In Middle East, Rising Temperatures and Climate Cooperation

Via Diplomatic Courier, commentary that – instead of driving tensions and even war between nations – climate change may actually bring nations closer together:

In September 2020, Israel, the United Arab Emirates, and Bahrain signed a diplomatic normalization agreement widely known as the Abraham Accords. Afterwards, other Arab countries, such as Sudan and Morocco, started a similar rapprochement with Israel.

In addition to paving the way for long-lasting peace between the sides involved, the accords fostered economic cooperation. In November 2021, OurCrowd became the first Israeli company to expand its activities in Abu Dhabi. Sectors like security, technology, and trade were all involved in this broad integration.

Overall, the international community recognized the Abraham Accords as a tool for fostering peace within a region characterized by wars and ethnic-religious clashes. Global and local media widely covered the opening of embassies or signing new trade agreements as symbols of the birth of a “new Middle East.”

Another trend, however, had gone relatively unnoticed, at least until this year’s World Economic Forum, when it was openly discussed under the theme of “Cooperation in a Fragmented World.” Israel, a country with years-long efforts in energy research and development, has indeed started cooperating with some Arab countries to fight climate change.

This partnership encompasses three different levels: government-to-government, companies-to-companies, and universities-to-universities.

Regarding the first one, in 2021, Israel, the United Arab Emirates, and Jordan signed the so-called Blue Green Deal that provides Israeli clean water export to Jordan in exchange for solar energy. The UAE will support the deal by building a new solar farm in Jordan and a new transmission line to connect with Israel. Also, in September 2022, Israel and Morocco concluded a comprehensive cooperation accord, including collaborations on hydrogen, solar power, and batteries.

Also, the company-to-company level prompted the flourishing of relationships inconceivable just a few years ago. The Israeli firm Watergen reached an ambitious agreement with the Abu Dhabi-based Al Dahra to export to the United Arab Emirates its low-energy-cost freshwater production devices. Dr Michael Mirilashvili, CEO and President of Watergen, declared to the Jerusalem Post that “the Abraham Accords has given countries in the Middle East the opportunity to improve and advance relations in various fields.”

Lastly, United Arab Emirates Zayed University and the Israel’s University of Haifa signed a Memorandum of Understanding in 2021 to research climate-related areas, such as natural resources and marine sciences. The institutions also agreed to have joint research projects, workshops, and seminars.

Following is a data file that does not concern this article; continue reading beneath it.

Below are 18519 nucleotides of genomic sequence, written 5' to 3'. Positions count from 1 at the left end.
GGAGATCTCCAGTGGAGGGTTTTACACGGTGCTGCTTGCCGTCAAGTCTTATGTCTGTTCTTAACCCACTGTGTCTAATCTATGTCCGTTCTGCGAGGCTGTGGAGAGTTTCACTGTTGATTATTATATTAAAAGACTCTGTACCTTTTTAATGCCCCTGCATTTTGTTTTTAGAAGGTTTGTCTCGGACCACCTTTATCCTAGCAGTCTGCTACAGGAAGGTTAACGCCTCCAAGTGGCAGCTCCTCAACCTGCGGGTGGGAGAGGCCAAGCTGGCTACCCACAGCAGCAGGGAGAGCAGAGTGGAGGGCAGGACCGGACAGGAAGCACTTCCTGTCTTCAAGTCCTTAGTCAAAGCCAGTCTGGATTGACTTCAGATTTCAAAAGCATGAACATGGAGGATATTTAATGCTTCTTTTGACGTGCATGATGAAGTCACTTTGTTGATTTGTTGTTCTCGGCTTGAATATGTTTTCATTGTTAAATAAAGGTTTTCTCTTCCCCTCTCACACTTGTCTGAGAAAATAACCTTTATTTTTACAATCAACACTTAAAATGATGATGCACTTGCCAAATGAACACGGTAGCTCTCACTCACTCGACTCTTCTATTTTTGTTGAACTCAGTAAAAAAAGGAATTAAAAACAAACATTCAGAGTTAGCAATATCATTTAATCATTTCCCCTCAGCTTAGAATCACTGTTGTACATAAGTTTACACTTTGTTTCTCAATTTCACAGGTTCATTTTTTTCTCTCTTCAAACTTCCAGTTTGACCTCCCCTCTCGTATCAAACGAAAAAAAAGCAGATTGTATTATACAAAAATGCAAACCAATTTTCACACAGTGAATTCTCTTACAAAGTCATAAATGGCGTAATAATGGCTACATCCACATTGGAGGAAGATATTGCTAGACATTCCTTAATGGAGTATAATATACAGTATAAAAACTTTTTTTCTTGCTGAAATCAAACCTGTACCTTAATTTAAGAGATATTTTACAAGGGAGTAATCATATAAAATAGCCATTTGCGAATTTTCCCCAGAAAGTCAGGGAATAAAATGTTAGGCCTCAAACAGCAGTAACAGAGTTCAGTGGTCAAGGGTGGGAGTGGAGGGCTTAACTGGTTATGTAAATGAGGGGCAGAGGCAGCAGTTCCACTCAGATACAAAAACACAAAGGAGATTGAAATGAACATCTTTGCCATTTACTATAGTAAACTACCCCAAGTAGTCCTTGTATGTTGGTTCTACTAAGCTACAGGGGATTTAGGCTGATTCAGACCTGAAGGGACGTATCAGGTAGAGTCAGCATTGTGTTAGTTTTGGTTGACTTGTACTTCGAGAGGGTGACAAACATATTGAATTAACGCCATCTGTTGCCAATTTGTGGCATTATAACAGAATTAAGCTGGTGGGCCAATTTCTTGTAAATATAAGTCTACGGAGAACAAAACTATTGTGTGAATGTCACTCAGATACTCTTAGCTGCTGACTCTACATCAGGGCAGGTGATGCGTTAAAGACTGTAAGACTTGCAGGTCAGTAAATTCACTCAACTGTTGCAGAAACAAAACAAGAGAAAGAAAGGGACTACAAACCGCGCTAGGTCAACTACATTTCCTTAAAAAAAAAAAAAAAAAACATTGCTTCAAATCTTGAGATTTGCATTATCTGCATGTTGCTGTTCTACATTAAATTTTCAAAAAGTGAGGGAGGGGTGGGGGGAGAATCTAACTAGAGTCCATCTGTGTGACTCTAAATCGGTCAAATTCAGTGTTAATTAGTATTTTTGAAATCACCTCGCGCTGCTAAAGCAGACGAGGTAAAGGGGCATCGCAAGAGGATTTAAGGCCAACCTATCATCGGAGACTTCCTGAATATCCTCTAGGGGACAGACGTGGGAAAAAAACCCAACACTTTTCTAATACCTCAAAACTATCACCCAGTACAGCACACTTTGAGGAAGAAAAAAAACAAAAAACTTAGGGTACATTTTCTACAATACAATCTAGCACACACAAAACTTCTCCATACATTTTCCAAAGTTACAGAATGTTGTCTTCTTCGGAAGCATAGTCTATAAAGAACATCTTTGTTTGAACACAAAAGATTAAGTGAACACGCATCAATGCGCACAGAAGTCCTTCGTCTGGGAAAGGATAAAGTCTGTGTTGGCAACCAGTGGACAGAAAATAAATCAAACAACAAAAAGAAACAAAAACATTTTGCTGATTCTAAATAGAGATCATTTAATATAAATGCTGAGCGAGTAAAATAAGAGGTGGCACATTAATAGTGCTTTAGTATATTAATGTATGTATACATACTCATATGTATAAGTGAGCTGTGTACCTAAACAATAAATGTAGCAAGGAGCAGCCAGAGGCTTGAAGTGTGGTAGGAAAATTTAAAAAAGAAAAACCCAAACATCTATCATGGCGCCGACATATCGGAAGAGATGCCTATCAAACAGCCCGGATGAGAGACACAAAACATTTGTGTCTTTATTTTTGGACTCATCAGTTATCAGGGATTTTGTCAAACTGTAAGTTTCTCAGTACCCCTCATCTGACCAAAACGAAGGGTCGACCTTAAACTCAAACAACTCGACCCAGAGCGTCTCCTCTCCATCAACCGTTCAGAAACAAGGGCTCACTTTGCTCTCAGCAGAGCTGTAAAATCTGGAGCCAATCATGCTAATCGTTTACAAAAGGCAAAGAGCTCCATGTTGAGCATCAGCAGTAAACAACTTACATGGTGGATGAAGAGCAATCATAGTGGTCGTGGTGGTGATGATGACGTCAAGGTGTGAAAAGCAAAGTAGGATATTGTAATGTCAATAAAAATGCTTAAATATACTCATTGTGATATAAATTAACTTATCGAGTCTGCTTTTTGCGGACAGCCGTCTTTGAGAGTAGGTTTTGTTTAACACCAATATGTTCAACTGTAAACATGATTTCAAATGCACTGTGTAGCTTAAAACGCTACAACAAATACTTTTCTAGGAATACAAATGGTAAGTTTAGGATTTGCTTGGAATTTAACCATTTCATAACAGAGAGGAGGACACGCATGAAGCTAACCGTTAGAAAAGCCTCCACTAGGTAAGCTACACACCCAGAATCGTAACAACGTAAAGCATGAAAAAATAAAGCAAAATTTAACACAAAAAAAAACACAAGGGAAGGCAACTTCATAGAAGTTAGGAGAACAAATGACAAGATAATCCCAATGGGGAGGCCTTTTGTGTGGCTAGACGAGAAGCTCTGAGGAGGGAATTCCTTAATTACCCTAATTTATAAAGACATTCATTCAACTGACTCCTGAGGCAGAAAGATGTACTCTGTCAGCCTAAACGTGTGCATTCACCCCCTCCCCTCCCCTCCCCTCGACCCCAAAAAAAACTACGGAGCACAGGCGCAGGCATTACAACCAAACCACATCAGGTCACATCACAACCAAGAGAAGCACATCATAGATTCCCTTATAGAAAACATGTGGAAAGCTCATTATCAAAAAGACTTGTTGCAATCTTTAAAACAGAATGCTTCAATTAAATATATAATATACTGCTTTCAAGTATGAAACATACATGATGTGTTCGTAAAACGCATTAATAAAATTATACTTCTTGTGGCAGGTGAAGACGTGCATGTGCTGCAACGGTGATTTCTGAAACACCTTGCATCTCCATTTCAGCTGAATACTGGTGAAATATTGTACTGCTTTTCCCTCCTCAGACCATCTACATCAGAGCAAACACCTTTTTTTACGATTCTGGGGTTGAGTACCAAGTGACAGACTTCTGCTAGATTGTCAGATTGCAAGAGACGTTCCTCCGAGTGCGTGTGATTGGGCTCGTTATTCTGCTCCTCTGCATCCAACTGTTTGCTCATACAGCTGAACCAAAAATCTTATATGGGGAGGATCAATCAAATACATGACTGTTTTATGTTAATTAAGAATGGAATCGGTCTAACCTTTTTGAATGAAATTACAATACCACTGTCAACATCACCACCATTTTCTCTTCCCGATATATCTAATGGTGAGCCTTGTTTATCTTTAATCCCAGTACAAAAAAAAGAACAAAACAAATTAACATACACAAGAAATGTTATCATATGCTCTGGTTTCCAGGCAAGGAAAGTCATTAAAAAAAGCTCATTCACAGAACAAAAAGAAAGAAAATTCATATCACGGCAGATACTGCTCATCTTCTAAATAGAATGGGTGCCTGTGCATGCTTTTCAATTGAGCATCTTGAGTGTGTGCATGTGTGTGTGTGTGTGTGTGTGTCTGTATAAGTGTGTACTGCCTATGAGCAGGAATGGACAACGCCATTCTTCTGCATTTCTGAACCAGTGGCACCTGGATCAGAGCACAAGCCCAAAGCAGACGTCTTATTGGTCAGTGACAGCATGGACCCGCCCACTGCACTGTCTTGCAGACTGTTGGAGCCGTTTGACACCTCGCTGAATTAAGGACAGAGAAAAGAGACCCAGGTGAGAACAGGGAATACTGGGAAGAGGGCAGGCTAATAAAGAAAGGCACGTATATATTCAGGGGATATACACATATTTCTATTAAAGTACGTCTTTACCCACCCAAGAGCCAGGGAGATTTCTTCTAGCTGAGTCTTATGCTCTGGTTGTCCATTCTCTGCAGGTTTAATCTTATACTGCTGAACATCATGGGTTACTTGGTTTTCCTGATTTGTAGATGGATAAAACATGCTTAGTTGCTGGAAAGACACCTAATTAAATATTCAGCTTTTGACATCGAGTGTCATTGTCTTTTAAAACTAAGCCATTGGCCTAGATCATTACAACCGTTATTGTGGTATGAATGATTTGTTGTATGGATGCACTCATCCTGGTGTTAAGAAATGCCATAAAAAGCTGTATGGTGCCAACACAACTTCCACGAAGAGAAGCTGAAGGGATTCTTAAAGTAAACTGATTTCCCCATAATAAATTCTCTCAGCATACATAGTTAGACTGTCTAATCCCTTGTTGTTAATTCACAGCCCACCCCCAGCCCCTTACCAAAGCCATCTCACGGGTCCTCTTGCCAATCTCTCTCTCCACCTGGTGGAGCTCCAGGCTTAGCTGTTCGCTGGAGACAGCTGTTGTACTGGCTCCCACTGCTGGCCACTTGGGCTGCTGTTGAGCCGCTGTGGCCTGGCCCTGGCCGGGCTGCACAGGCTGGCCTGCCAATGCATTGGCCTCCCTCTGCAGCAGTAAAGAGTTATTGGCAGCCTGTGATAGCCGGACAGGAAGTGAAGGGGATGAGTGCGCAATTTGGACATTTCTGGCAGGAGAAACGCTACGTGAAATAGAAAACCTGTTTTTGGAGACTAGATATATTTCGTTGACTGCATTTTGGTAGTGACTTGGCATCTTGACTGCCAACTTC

The Abraham Accords played a crucial role in these achievements due to increasing diplomatic stability and mutual trust. This cooperation will allow countries that have developed advanced technologies to share knowledge, collect capital to invest, and expand markets.

Kelsey Goodman, associate director for the World Economic Forum, said to the New York Times: “[Middle Eastern] nations are expected to turn out in record numbers at Davos, whose talks are being seen as a springboard for next year’s COP28 climate summit.” This year, Dubai will host COP28 after it was previously held in Egypt.

The Middle East is one of the  regions hit hardest by rising temperatures worldwide, and in the long run, these joint efforts will mitigate the most disruptive consequences. If the fight against global warming proves particularly effective, it will increase the chances of expanding the Abraham Accords to other non-signatory Arab countries.

However, this climate-related common goal is strictly connected with the diplomatic issues that affect the region. The Arab-Israeli rapprochement seems to have reached a standstill, especially after Benjamin Netanyahu’s hard-line government took office in late 2022.

Future steps forward will pass through Israel’s relationship with Saudi Arabia, the most influential and powerful Middle Eastern country. In early 2023, the Saudi foreign minister, Prince Faisal Bin Farhan Al-Saud, declared that a Palestinian state is necessary for normalization with Israel. This circumstance is still far from being accomplished.

Therefore, limited market-driven climate and economic deals will continue paving the way for Arab-Israeli diplomatic talks, at least in the short term.

This entry was posted on Wednesday, February 15th, 2023 at 5:55 am and is filed under Israel, Jordan, UAE.  You can follow any responses to this entry through the RSS 2.0 feed.  Both comments and pings are currently closed. 

Comments are closed.

© 2024 Water Politics LLC .  'Water Politics', 'Water. Politics. Life', and 'Defining the Geopolitics of a Thirsty World' are service marks of Water Politics LLC.